Admittedly, Flew is not now a theist (one who believes in the existence and supremacy of a transcendent and personal God who creates, maintains and governs the world). Instead, he is a deist (one who believes that God is the creator of the world, but he does not maintain an interest in his creation).
That Anthony Flew now believes in God may not change the mind of other atheists. To be perfectly honest, whether or not God exists is a matter of personal choice. Obviously the title of my column, “God is nowhere,” can be read two ways: “God is no where” and “God is now here.” It is all a matter of personal per- spective. Breaking the word at the appropriate juncture makes a world of difference in the meaning. Likewise, perspective has a role to play in the debate about God’s existence.
Whether one accepts deism or theism is strictly a personal matter. But the personal quest for the reality of God is an intellectually respectable pursuit. A pilgrimage of reason, accompanied by a willingness to follow the evidence on its inexorable course, need not be a cul-de-sac. Indeed, I would challenge the reader to do no less than to practice the Socratic principle of “following the evidence wherever it may lead.” It may or may not lead to belief in the existence of God. But the experience, either way, will be one of eternal consequences. Such a search can lead to some rather startling results.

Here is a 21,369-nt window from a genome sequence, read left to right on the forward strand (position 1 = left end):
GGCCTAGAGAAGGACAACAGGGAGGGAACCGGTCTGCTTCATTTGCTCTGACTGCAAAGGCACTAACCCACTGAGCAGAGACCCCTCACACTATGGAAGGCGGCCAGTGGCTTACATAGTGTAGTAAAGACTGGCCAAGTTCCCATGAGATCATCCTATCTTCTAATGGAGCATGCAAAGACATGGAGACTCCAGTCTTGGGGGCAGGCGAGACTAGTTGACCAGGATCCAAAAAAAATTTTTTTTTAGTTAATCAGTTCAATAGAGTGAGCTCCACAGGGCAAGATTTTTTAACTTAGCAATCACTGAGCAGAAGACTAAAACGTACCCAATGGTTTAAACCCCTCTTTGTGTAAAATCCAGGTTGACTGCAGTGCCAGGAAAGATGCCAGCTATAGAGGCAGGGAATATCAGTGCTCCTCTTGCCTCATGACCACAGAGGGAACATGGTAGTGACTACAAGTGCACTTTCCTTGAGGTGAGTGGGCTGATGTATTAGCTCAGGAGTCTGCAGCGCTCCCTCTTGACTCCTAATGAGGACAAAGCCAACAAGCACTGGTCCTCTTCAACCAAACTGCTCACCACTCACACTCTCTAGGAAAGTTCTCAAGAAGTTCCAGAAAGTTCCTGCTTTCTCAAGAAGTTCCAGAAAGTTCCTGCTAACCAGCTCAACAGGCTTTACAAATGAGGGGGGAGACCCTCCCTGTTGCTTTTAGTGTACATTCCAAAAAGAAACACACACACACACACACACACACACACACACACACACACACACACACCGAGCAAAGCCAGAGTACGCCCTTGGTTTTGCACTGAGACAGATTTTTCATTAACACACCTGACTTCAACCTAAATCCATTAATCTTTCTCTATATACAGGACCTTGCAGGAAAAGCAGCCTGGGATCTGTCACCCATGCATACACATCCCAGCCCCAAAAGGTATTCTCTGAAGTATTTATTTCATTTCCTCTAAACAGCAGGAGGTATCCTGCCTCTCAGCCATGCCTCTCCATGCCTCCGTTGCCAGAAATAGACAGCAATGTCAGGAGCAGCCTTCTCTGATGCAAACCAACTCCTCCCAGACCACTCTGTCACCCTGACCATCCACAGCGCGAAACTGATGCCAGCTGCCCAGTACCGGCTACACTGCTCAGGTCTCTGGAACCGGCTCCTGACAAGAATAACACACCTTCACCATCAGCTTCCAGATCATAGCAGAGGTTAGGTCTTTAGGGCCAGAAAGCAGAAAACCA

Significantly, Flew ends his book this way: “Someday I might hear a Voice that says, ‘Can you hear me now?’ “
Appreciation to The Compass
On a personal note, I appreciate the opportunity afforded me to write this column for the last five weeks. Thank you for reading my articles and to those of you who responded. I am grateful to the editors of The Compass for allowing me to wonder publicly about certain matters which have occupied my mind for most of the last half century.
Burton K. Janes lives in Bay Roberts and can be reached by email at email@example.com